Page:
and DENNIS RODMAN has been my favorite basketball player since childhood.
i know now in this "anything goes" TRUMP-era people, rightly so, criticize him for his naive efforts at international diplomacy and "friendship" with north korean dictator KIM JONG UN, but my reasons are wholly based on his performance on the court. at least mostly.
i'd be lying if i didn't say that one of the sports highlights of my childhood was watching him curse out MORMONS in an interview on live tv during the 1998 NBA FINALS. and he did it in the arena in SALT LAKE CITY. that was classic. and don't get it twisted, thats not me condoning hate speech. MORMONS have a complicated history with their racist beliefs regarding AFRICANS and NATIVE AMERICANS and their "missionary" efforts in AFRICA. so sue me.
what impresses me most about RODMAN was his work ethic and ability to make a career out of doing the unglamorous things that win games: rebounding and playing defense. raised in DALLAS by a single-mother, growing up he was anything but an athletic standout and often battled depression. he did not know his father (they wouldn't meet until his 30s) and he was even homeless at one point during his late teens, so battled sever issues regarding identity and attachment during a key developmental stage. in a league that was and still is star-driven, RODMAN was picked in the second round by the DETROIT PISTONS after attending a backwater, no-name NCAA DIVISION II school SOUTHEASTERN OKLAHOMA STATE. the fact that he willed himself to be a dominant player in the league is a testament to his drive and work ethic. in my mind his play, garnering him accolades (5x champion, 7x rebounding champion, 7x all-defensive first team, 2x defensive player of the year, 13.12 rebounds game/career average, hall of fame induction, no. 10 retired by DETROIT PISTONS) , spoke louder than his wedding dresses, dyed hair, tattoos and publicity stunts which in mind were his misguided way of seeking the love and affection he so desperately sought as a child.
he is a flawed, but so are the rest of us. and again, i respect that hell of out the guy. a HALL OF FAME career doing the unglamorous hard work on the floor that others don't want to do.
can't help but admire that.
when i was in graduate school at TEACHERS COLLEGE we were asked to come up with a metaphor for how we ran our classroom. my response: my classroom was like an ORNETTE COLEMAN record in that from the outside it sounded unstructured and chaotic, but underneath it all there was an effective classroom with purpose and communication.
COLEMAN was the foremost purveyor of what became known as FREE JAZZ. much like in FREE VERSE poetry (WALT WHITMAN, T.S. ELIOT, WILLIAM CARLOS WILLIAMS) words are left untethered by expectations regarding rhyme, meter and structure, FREE JAZZ was unshackled by notions of key, mode, pace, rhythmic structure, etc.. in essence participants were forced to listen to each other which with intent since there was no road map or safety net to rely upon. in my opinion this is the very defining characteristic that makes jazz JAZZ: improvisation.
its basically chaos theory in practice: out of chaos comes order.
that was one of my organizing principles regarding lesson plans in my english classes. make things messy. i always felt that learning should be about discovery. give them the tools and let them learn to apply. supplemental instruction only after being forced to work with peers through a problem first. in my opinion this reflects REAL LIFE.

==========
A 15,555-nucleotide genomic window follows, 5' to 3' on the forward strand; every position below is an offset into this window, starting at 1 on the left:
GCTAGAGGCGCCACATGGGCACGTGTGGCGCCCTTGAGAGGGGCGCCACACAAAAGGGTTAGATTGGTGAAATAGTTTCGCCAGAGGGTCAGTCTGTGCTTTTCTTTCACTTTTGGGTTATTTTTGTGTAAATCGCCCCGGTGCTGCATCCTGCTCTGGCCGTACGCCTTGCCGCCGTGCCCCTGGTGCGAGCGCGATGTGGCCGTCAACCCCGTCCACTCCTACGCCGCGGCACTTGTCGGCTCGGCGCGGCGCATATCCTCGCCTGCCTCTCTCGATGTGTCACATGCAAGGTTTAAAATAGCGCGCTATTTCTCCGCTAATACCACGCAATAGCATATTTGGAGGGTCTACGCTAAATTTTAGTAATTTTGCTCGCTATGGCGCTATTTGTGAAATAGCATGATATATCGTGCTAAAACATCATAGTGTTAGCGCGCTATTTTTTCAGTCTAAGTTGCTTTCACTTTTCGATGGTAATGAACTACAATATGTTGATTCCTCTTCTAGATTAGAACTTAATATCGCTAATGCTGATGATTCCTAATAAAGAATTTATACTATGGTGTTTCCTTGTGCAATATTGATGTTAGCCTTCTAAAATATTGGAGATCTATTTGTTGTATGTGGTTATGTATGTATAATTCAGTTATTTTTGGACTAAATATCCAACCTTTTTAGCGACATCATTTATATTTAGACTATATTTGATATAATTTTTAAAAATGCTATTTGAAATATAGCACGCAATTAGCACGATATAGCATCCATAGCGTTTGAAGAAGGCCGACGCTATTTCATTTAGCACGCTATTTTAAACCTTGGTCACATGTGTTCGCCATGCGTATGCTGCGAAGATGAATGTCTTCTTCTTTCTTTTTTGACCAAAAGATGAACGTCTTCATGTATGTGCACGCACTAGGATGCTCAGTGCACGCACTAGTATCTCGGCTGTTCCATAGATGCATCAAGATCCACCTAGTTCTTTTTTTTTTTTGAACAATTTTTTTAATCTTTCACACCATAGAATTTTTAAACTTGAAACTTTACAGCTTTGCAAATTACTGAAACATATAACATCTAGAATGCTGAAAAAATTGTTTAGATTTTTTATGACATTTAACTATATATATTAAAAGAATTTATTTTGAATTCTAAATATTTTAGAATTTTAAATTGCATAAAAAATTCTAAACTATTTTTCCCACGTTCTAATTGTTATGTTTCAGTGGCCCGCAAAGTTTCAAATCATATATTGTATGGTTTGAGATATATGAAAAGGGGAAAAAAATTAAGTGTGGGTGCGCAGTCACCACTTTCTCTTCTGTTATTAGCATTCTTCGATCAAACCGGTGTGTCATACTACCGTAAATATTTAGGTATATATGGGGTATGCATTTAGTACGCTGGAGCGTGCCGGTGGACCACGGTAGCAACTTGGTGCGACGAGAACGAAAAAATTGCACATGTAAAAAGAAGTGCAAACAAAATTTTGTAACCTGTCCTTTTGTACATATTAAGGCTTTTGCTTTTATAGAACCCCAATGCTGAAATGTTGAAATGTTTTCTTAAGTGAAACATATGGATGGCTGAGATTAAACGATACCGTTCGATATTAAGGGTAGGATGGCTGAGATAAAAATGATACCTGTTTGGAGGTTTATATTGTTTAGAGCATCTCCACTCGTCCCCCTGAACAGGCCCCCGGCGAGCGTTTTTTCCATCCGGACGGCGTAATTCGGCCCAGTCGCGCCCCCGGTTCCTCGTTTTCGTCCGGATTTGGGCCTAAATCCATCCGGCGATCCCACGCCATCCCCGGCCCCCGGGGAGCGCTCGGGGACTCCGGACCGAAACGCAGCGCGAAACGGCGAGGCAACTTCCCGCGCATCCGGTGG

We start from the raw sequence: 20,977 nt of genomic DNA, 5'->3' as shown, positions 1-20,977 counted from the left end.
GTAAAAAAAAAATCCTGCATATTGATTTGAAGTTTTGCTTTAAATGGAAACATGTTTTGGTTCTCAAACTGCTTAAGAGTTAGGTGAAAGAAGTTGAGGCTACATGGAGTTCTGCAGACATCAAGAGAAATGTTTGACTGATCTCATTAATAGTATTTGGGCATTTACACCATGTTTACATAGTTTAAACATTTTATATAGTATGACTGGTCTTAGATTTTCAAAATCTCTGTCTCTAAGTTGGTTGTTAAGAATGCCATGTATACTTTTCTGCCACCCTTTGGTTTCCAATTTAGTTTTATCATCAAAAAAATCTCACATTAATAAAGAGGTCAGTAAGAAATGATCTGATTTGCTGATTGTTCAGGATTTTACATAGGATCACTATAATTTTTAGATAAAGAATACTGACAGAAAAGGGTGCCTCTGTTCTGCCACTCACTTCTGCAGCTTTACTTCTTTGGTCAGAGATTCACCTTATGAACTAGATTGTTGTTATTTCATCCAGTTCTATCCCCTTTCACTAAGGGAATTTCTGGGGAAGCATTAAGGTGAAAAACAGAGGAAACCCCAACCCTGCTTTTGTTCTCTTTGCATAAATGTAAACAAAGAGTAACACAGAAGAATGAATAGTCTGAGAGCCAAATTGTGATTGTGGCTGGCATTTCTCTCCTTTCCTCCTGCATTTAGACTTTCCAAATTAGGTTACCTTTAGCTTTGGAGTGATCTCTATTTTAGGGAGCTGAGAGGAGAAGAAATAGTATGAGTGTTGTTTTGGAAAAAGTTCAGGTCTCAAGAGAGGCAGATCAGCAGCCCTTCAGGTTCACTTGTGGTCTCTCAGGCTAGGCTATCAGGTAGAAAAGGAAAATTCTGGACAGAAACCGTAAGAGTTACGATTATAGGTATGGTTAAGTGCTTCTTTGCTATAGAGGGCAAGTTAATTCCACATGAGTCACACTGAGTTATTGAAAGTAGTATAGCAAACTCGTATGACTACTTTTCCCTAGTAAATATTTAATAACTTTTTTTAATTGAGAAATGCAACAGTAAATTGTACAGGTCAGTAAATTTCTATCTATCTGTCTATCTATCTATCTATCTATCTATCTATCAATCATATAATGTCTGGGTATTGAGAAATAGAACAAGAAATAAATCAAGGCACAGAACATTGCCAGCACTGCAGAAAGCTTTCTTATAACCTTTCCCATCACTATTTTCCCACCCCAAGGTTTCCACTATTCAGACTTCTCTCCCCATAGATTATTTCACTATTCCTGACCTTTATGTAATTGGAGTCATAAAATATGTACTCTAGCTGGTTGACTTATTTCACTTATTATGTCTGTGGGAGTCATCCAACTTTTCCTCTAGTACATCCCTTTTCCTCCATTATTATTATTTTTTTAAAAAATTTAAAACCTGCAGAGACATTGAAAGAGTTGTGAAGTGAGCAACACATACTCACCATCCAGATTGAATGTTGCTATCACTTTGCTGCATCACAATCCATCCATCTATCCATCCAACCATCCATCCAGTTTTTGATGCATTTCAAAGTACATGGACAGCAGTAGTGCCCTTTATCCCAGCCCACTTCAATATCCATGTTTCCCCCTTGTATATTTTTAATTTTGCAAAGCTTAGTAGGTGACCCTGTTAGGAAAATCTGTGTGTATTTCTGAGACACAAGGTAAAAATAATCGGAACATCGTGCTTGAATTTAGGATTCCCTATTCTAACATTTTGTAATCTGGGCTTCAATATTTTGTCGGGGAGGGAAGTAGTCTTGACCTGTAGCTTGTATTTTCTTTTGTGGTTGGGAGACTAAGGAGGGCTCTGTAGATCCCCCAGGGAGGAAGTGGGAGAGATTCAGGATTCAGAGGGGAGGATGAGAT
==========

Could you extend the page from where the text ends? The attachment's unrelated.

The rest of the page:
unfortunately at the moment in american education it is more about memorization or far worse, the attempted deduction of the most appropriate answer based on reverse-engineering the intent of a test writer. everyone i know that still teaches does test prep consistently in class a matter of not committing career suicide. we are developing a generation of test takers and not practical problem solvers. breaks my heart but i loss that war.
but i still look to COLEMAN as a beacon of that beautiful chaotic noise of discovery.
its been years but im still pissed ADULT SWIM took this show off the air.
the long-defunct animated show METALOCALYPSE, which aired on CARTOON NETWORK from 2006-2013 was the brainchild of one BRENDON SMALLS and followed the banal and vapid musings of the most successful METAL band of all-time, DETHKLOK. how big? world economies hang on their every release. so big that an ILLUMINATI-esque secretive council of military, business, political and religious leaders are constantly convening to decide their fate unbeknownst.
METALOCALYPSE was easily the most cutting satire of the truly ridiculous aspects of all things METAL since THIS IS SPINAL TAP (EMBASSY PICTURES1984). it really milks for comedic effect the megalomania, paranoia, pettiness and extended childhood impetuousness that comes with being a musician. it doesn't hurt that musically no METAL genre goes unscathed, including BLACK METAL, DEATH METAL and GLAM METAL which really is a testament to the multiple talents of SMALLS who wrote and directed the series as well as constructed and played most of the music with the help of legitimate members of the metal community. and that involvement is what separates this show from SPINAL TAP in spirit, as the latter was created by a group of comedians lampooning the genre outside outside the community. METALOCALYPSE has had numerous guests, choosing adroitly to hide most of their collaborative efforts, including KING DIAMOND, ACE FREHLEY of KISS, MIKE PATTON of FAITH NO MORE / MR. BUNGLE, ISAHN of EMPEROR, KIM THAYIL of SOUNDGARDEN, STEVE VAI, GRUTLE KJELLSON of ENSLAVED, KIRK HAMMETT & JAMES HETFIELD of METALLICA, DEVIN TOWNSEND, MATT PIKE of HIGH ON FIRE & SLEEP, CORPSEGRINDER of CANNIBAL CORPSE, SCOTT IAN of ANTHRAX, BILLY GIBBONS of ZZ TOP, MARTY FRIEDMAN of MEGADETH, BRENT HINDS, BRANN DAILOR & TROY SANDERS of MASTODON, MICHAEL AMOTT of CARCASS, RICHARD CHRISTY of DEATH / HOWARD STERN SHOW, DAVE GROHL of FOO FIGHTERS / NIRVANA, JACK BLACK of TENACIOUS D and DWEEZIL ZAPPA among numerous others.